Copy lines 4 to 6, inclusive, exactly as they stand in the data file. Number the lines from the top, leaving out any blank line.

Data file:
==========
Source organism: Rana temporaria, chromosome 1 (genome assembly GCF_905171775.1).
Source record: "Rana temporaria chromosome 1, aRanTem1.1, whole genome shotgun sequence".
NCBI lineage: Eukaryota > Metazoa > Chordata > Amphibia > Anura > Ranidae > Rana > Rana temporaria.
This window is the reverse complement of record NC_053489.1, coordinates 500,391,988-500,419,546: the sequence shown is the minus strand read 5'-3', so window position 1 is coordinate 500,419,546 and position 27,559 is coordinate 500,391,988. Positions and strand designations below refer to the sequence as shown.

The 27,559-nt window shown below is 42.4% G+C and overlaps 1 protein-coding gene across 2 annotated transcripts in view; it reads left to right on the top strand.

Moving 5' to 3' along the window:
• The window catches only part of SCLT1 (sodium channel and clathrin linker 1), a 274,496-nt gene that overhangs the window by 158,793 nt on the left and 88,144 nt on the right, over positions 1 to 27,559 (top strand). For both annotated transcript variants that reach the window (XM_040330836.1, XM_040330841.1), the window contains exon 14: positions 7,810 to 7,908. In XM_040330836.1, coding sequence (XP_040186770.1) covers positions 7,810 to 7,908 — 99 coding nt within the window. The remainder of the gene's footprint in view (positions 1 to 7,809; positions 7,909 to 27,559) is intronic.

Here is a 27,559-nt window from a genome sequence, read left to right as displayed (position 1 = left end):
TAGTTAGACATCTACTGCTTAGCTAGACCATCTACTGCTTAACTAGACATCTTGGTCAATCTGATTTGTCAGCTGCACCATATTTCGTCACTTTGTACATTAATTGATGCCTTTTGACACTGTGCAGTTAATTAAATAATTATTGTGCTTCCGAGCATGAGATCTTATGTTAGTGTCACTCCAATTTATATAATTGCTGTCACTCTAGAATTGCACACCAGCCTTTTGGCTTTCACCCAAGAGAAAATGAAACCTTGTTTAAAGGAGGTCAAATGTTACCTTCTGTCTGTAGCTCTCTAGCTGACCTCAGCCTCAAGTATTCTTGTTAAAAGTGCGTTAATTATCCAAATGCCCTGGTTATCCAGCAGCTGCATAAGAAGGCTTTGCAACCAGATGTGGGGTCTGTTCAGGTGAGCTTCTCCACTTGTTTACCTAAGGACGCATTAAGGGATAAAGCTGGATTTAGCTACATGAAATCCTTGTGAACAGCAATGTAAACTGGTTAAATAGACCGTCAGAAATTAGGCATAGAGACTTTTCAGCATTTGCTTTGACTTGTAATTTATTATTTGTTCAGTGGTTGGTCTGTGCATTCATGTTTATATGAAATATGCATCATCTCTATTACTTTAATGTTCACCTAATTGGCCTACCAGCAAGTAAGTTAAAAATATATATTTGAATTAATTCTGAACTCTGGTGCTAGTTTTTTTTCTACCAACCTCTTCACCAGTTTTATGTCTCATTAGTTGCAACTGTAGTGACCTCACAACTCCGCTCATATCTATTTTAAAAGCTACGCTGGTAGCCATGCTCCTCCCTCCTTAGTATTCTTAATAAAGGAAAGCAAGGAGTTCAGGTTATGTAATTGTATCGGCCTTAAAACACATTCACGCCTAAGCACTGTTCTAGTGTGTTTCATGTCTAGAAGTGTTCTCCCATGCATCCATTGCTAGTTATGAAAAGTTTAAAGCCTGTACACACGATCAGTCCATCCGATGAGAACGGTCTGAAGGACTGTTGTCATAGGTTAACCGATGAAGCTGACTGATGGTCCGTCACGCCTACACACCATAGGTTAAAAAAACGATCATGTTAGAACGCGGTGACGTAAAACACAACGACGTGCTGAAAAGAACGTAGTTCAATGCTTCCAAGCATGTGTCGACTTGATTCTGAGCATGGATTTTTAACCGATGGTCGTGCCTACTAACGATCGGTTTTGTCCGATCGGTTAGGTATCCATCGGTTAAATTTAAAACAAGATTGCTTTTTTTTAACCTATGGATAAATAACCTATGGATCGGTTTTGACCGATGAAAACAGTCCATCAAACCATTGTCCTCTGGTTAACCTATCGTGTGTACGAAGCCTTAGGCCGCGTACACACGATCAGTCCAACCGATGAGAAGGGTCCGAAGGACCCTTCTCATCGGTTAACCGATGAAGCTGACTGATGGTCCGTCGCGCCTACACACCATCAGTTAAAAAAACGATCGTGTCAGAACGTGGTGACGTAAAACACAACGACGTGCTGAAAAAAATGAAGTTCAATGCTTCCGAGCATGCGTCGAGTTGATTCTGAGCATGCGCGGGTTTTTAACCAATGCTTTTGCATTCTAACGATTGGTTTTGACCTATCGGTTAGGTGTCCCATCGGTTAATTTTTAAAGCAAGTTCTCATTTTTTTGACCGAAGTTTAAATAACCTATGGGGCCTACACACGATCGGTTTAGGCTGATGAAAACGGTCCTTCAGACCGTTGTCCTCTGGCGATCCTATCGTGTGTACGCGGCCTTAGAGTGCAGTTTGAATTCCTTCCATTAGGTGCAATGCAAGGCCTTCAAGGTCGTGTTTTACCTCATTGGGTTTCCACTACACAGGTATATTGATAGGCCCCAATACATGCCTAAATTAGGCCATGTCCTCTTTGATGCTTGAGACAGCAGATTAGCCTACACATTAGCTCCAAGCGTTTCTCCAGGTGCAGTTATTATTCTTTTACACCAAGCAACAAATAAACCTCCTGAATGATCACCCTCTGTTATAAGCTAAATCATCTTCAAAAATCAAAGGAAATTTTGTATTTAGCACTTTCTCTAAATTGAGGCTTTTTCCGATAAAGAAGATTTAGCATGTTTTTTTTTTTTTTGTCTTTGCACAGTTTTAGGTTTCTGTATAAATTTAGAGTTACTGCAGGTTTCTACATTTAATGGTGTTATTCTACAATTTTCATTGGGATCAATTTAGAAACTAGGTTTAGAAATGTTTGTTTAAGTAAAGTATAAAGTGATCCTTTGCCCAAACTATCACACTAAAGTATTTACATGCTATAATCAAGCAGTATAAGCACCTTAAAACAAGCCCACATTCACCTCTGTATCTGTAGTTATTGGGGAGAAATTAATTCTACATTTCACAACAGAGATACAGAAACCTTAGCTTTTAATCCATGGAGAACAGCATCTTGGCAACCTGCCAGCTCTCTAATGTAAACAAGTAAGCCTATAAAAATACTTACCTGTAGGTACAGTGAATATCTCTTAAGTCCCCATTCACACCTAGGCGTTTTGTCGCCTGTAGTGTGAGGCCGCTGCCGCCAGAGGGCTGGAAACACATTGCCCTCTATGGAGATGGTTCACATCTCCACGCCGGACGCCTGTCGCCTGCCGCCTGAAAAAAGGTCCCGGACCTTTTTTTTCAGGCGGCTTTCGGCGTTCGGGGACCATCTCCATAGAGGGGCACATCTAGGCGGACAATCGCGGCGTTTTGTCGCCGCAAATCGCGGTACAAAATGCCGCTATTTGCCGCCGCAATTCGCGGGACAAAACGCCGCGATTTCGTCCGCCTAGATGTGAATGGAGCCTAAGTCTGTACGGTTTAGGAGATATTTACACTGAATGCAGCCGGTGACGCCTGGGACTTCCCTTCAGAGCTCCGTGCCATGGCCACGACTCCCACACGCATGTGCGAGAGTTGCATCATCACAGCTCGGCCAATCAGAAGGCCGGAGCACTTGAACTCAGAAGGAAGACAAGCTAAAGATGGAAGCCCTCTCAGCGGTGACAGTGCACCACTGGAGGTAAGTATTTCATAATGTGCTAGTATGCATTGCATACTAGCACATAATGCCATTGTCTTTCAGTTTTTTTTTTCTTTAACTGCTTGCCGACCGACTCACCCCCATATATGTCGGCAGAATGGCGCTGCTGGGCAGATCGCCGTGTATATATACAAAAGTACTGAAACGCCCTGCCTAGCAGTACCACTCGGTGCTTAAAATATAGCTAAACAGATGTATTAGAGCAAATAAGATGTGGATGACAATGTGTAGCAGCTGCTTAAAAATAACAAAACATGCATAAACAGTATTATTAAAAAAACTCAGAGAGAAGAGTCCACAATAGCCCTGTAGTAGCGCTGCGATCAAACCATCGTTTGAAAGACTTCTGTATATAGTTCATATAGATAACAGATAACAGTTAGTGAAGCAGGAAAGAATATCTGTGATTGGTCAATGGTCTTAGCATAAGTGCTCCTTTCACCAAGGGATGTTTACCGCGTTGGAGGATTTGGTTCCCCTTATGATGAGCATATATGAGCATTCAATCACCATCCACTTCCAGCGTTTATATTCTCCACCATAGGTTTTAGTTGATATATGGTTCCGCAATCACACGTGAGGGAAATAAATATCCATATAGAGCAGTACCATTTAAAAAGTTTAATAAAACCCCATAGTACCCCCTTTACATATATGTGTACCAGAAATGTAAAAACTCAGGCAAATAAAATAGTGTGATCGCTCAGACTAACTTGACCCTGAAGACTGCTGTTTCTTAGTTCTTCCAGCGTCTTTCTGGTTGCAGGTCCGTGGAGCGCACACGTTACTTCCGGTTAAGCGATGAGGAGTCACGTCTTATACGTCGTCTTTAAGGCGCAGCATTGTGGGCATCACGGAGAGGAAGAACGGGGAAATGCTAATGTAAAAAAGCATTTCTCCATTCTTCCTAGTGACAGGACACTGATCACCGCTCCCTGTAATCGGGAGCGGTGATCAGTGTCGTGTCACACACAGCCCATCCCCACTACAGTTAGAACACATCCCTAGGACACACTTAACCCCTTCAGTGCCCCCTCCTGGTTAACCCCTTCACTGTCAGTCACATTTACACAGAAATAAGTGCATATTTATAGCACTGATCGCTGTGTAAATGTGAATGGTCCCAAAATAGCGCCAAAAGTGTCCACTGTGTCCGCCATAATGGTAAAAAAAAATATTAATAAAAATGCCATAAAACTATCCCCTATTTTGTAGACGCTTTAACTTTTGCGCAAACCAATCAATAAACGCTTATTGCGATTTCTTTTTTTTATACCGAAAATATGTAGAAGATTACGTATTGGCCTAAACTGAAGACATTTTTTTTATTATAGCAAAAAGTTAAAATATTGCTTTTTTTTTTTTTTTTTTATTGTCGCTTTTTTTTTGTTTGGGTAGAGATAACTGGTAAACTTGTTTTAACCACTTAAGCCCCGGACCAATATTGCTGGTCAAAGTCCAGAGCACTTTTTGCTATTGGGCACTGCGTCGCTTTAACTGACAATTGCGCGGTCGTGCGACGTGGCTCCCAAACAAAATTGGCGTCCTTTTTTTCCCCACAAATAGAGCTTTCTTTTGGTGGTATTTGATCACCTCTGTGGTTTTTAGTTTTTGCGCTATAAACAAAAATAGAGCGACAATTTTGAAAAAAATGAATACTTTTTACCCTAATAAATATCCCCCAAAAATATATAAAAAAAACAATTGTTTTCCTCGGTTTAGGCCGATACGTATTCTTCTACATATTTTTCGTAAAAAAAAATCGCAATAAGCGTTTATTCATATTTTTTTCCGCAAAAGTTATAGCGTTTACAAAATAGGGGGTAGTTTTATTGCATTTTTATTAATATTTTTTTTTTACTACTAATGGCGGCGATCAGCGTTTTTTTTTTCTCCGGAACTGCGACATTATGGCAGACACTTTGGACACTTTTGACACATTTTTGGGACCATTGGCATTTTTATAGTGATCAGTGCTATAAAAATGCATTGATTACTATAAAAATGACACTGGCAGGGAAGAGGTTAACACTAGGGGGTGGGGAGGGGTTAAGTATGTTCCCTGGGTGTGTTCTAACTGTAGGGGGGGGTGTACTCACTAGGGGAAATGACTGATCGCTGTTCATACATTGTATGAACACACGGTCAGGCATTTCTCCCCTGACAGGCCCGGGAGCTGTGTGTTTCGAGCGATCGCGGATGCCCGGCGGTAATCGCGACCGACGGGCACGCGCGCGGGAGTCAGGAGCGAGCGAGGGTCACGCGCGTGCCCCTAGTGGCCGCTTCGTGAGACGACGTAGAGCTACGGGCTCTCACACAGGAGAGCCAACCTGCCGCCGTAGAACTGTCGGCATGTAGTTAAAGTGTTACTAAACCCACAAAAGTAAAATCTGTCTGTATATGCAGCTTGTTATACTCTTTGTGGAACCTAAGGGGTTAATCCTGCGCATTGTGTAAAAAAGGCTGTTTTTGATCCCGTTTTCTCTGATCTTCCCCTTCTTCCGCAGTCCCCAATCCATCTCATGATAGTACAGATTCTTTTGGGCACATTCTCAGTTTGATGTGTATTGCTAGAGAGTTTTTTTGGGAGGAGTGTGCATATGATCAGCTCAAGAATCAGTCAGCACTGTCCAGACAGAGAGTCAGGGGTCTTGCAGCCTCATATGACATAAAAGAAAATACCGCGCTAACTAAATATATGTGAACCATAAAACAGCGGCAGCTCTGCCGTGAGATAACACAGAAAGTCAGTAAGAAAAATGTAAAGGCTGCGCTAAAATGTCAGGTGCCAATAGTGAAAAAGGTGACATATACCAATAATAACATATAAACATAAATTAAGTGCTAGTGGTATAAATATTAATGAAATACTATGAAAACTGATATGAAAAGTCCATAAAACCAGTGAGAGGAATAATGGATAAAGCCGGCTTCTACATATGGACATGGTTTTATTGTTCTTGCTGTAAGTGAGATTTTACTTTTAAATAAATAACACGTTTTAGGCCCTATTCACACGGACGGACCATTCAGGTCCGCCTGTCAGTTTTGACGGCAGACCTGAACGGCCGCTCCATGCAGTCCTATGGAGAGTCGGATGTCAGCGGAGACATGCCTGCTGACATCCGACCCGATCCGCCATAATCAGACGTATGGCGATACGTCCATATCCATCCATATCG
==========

This window is the reverse complement of record NC_053489.1, coordinates 500,391,988-500,419,546: the sequence shown is the minus strand read 5'-3', so window position 1 is coordinate 500,419,546 and position 27,559 is coordinate 500,391,988. Positions and strand designations below refer to the sequence as shown.

The 27,559-nt window shown below is 42.4% G+C and overlaps 1 protein-coding gene across 2 annotated transcripts in view; it reads left to right on the top strand.

Moving 5' to 3' along the window: